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The Formation and Visualisation of the Social and Political Order of Princes in late Medieval Europe. A Comparative Study between the Empire and England (Rank)
Start date: Oct 1, 2008, End date: Sep 30, 2014 PROJECT  FINISHED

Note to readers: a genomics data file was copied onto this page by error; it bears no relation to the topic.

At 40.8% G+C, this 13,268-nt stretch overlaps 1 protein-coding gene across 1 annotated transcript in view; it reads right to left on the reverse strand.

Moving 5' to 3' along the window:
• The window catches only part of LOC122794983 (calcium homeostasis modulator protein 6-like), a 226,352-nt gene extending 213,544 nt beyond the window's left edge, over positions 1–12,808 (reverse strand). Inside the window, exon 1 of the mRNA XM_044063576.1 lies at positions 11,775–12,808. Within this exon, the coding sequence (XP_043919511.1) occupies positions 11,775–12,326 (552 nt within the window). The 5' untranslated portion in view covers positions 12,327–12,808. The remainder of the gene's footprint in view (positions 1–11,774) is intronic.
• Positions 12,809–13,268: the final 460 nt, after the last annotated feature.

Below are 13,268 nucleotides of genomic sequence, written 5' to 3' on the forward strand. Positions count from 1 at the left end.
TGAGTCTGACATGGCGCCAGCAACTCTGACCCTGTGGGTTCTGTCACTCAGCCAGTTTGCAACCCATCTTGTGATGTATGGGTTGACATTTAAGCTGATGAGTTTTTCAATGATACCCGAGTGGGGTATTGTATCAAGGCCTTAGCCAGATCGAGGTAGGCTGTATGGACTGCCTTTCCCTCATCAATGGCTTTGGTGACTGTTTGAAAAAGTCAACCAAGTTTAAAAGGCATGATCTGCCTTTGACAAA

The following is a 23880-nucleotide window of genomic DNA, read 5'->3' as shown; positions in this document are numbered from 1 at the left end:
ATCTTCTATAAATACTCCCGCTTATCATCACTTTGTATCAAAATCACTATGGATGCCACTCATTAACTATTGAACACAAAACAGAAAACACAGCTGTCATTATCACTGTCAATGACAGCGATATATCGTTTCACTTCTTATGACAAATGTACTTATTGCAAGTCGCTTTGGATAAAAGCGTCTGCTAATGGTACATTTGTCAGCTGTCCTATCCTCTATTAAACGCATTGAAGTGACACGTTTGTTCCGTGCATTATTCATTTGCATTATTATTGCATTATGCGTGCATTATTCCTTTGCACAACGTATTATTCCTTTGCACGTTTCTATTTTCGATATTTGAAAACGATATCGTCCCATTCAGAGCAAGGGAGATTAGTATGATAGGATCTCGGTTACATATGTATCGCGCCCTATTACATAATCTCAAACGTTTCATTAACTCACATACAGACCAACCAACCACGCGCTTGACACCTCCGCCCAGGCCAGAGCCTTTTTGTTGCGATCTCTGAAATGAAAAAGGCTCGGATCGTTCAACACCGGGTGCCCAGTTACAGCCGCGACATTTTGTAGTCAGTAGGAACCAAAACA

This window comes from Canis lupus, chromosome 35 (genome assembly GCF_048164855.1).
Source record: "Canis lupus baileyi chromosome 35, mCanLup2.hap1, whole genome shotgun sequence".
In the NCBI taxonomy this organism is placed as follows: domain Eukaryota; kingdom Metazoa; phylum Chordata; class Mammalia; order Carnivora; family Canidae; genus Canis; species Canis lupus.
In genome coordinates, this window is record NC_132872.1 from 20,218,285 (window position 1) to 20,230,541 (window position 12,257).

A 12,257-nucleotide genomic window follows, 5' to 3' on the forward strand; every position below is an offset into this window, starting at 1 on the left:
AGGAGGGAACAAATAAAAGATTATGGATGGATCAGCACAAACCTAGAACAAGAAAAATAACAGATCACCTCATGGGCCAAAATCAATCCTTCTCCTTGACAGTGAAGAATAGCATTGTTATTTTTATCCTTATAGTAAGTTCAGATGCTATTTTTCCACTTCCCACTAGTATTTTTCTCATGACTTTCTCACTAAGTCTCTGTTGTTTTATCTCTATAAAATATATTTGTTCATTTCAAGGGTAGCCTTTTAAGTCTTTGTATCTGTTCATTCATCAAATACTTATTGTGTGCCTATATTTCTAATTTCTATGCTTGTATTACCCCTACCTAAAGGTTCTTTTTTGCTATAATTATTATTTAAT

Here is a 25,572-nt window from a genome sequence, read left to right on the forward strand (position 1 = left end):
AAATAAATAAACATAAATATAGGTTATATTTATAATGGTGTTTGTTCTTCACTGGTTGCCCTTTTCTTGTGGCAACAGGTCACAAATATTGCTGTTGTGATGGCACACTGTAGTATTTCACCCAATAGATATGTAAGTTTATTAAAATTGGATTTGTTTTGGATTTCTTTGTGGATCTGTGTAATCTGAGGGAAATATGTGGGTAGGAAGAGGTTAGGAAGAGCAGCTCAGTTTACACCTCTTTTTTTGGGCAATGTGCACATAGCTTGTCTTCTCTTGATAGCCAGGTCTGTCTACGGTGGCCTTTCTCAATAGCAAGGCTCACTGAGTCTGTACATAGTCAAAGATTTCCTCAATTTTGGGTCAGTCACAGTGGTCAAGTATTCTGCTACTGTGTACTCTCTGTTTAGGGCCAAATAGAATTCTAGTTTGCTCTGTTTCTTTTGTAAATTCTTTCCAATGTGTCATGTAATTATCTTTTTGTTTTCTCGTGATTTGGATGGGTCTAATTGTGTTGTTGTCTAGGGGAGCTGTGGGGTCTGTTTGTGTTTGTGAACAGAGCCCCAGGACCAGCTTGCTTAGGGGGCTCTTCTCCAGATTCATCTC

This project examines the formation and differentiation of princely elites in pre-modern European rank societies. The project concentrates on the late Middle Ages (1200–1500), a key period in these processes, with geographic focus on the Empire and England. In both polities new princely elites emerged during this period. Yet, they did so in the context of the establishment of two different monarchical principles, the elective kingship in the Empire and the hereditary kingship in England. In the Empire, the electoral princes became a distinctive group and constituted themselves as the pillars of the imperium. In England, the title of duke appears to have been introduced to distinguish members of the royal family from other magnates. In examining these complex social and political processes in both polities the project contributes to establish a typology of different ways of constructing societies in pre-modern Europe using an interdisciplinary, comparative approach. The project combines history, architectural and art history, archaeology and semiotics to analyse princely actions, princely architecture and heraldry. In so doing we will endeavour to determine the strategies developed and deployed by princes in late medieval Europe to represent and improve their rank and thus their significance. The comparison sheds light on several key issues such as whether the emperorship, unique in Europe, enabled the development of a king-like position for (electoral) princes, and how in different political contexts the position of the magnates in relation to each other and the king was communicated and perpetuated. This project breaks new ground on several frontiers. Interconnecting different disciplines, it crosses existing subject boundaries and thus opens up new ways of fruitful cooperation. By comparing the Empire with England the project also transgresses the traditional boundaries of national history, thus helping to establish a European perspective in medieval studies.
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